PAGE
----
AIDS GARDEN CHICAGO To Unveil 30-Foot Keith Haring Sculpture
The Chicago Parks Foundation today announced that the first phase of the new AIDS Garden Chicago will be complete this Fall with the unveiling of a specially-commissioned 30-foot-high sculpture, Self-Portrait, by iconic HIV/AIDS activist and artist, the late Keith Haring. (Precise installation date to be announced.)
AIDS Garden Chicago will be the city’s first public monument to memorialize the early days of Chicago’s HIV epidemic and to honor those who continue to fight against the disease today. As previously released, the new 2.5-acre public lakefront garden will be located along Lake Michigan just south of Belmont Harbor, at the original location of the ‘Belmont Rocks,’ a space where the local gay community gathered between the 1960s and 1990s.
“The fight against HIV/AIDS represents more than a health epidemic: it symbolizes a time in our history when the LGBTQ+ and ally communities came together in the face of tragedy,” said Mayor Lori E. Lightfoot. “We lost countless neighbors and friends and relatives over the years, but we have made significant strides in combatting the virus. What was one of the darkest moments of the 20th century has given way to a blooming garden of hope and love; this new AIDS Garden Chicago will serve as a permanent reminder of how far we have come and as a way to honor those who continue the work of getting to zero new HIV infections.”
“The Chicago Parks Foundation is so honored to be a part of this historic and legacy project for the city and all the communities and individuals who have been affected and still are living with HIV/AIDS. We are far from eradicating the disease, but this garden and iconic Keith Haring sculpture will serve as a beacon of hope and unity for all. This is truly a park with a purpose and a message,” said Chicago Parks Foundation Executive Director Willa Lang.
“We have worked closely with some of our longtime community leaders, held meetings with various community groups and are now excited to start phase one of this overdue project,” said Alderman Tom Tunney (44). “Self-Portrait’s new home at AIDS Garden Chicago, in the 44th Ward, is a small but powerful way to continue talking about the epidemic as we fight to bring both HIV infections and AIDS-related deaths to zero.”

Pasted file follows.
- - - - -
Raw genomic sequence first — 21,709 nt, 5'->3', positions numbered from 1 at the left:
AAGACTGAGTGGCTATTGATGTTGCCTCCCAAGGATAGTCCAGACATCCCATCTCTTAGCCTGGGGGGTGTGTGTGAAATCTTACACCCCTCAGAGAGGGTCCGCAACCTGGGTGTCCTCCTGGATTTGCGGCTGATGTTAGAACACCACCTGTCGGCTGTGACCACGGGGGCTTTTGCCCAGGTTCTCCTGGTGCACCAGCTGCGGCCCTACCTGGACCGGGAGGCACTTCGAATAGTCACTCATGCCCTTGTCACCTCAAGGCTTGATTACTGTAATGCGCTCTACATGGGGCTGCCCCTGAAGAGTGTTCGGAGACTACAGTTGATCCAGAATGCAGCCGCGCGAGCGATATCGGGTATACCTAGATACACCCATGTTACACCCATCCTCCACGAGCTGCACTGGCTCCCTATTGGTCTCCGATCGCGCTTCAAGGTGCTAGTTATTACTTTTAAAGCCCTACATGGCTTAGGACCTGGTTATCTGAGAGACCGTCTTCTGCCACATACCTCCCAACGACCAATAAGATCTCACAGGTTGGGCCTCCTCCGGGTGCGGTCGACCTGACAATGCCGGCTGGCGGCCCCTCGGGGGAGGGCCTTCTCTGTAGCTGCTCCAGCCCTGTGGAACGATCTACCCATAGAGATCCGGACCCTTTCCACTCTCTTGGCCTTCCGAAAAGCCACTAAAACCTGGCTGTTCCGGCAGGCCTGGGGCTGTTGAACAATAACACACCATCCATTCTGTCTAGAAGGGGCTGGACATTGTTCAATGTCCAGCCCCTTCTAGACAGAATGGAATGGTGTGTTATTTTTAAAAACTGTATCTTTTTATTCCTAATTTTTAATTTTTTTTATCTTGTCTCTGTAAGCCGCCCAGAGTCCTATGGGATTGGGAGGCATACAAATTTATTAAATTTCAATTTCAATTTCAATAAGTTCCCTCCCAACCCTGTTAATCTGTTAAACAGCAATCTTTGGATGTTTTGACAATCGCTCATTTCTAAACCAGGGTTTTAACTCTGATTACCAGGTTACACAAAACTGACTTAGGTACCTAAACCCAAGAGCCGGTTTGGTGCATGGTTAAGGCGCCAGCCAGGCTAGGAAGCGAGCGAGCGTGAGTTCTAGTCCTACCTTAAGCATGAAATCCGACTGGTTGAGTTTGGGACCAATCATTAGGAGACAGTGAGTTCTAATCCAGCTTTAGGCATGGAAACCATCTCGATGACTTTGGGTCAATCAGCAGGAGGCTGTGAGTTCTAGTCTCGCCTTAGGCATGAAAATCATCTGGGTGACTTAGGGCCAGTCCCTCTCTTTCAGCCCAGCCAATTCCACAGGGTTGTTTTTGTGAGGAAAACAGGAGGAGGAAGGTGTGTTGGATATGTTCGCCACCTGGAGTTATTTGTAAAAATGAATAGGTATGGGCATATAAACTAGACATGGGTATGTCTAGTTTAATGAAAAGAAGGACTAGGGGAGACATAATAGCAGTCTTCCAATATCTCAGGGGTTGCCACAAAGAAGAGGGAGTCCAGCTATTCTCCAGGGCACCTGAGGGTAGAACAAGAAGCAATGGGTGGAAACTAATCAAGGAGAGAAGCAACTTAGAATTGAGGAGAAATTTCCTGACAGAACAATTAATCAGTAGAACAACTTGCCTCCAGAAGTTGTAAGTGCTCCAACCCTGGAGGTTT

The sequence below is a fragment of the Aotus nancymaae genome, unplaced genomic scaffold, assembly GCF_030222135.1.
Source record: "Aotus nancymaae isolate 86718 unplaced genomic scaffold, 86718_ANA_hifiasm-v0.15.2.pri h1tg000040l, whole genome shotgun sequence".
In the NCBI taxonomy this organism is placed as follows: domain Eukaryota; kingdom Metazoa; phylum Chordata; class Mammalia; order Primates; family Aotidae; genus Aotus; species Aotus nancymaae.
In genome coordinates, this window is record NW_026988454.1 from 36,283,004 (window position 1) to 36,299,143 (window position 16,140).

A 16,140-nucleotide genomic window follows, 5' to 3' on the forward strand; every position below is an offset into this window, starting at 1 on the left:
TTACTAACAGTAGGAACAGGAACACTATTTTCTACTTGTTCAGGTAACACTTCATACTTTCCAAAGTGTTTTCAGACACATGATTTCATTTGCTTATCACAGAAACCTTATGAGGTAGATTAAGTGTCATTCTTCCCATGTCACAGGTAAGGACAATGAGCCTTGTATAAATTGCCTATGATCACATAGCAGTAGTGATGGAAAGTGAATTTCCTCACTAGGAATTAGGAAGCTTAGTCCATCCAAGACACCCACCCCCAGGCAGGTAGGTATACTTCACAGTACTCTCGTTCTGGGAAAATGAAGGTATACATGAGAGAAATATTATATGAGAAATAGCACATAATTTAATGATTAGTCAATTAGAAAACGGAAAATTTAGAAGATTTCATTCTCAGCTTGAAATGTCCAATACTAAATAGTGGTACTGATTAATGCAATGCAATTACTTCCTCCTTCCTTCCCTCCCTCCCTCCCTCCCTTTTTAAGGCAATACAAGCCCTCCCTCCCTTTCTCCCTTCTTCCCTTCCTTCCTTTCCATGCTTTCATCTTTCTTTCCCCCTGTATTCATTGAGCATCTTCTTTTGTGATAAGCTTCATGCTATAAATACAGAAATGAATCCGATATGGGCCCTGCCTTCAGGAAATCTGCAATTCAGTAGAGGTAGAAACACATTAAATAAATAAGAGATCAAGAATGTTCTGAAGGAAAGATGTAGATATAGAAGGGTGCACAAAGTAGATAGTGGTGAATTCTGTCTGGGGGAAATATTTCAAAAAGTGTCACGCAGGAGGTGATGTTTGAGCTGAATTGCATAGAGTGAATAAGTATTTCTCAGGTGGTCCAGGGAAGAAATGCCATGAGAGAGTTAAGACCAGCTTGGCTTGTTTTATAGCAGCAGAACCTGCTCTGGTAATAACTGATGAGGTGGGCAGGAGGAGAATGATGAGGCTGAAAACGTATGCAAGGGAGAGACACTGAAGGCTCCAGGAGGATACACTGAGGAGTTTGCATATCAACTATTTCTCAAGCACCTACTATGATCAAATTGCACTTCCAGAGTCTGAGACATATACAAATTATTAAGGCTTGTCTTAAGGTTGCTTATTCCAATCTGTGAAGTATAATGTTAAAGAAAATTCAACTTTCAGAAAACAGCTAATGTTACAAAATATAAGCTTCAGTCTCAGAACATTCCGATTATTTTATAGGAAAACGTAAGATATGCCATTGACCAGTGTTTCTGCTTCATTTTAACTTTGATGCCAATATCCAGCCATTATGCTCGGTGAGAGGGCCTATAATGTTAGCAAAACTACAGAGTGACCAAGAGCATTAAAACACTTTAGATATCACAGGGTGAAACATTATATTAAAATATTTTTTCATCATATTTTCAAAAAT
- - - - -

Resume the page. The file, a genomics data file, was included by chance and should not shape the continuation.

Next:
Bold, bright green and nearly three stories high, Self-Portrait will be the largest iteration of this popular sculpture that has ever been fabricated, and the Chicago Parks Foundation expects it to be the Garden’s signature anchor and gathering point. Working with the Chicago Park District and designed by landscape architects Design Workshop, AIDS Garden Chicago is set to be complete in 2020 and will include unique areas designed for reflection, education, honor, and pride. Visitors will be guided with markers and milestones through a variety of intimate and collective garden spaces to be coordinated and maintained by community gardeners still in formation. This park garden will provide a sensory nature experience; the most notable being a memorable grove of Gingko trees and a perennial garden of natural plantings at the entrance. A serpentine path will be the site for future temporary art installations organized by community partners.
Self-Portrait is provided to AIDS Garden Chicago through a generous gift from the Keith Haring Foundation with personal financial support from Alderman Tom Tunney that was matched by the Alphawood Foundation Chicago. Rosenthal Fine Art, which facilitated the conversation with the Haring Foundation, was established here in 1986 and has most recently been dedicated to making art more accessible to the public through partnerships with private developers and city agencies.
Keith Haring (1958-1990) generously contributed his talents and resources to numerous causes. In 1989, Haring established a foundation to ensure that his philanthropic legacy would continue indefinitely. The Keith Haring Foundation supports arts and educational institutions by funding exhibitions, educational programs, and publications that serve to contextualize and illuminate the artist’s work and philosophy.
Alderman Tom Tunney and the Chicago Parks Foundation thank all the valuable partners still in formation and continuing to grow, including the Keith Haring Foundation, AIDS Foundation of Chicago, Alphawood Foundation Chicago, Center on Halsted, Friends of the Parks, Howard Brown Health, and Legacy Project. The Chicago Parks Foundation welcomes additional financial partners to help bring the project to completion.
The Chicago Parks Foundation, the charitable partner to the Chicago Park District, was established in 2013 as a nonprofit to operate in a private-public partnership in support of Chicago’s parks, independent and collaborative in spirit. The Foundation facilitates over $2.3 million in grants annually that support Chicago parks and park programs. More information can be found at https://www.chicagoparksfoundation.org/
More information on AIDS Garden Chicago can be found at AIDSgardenchicago.org.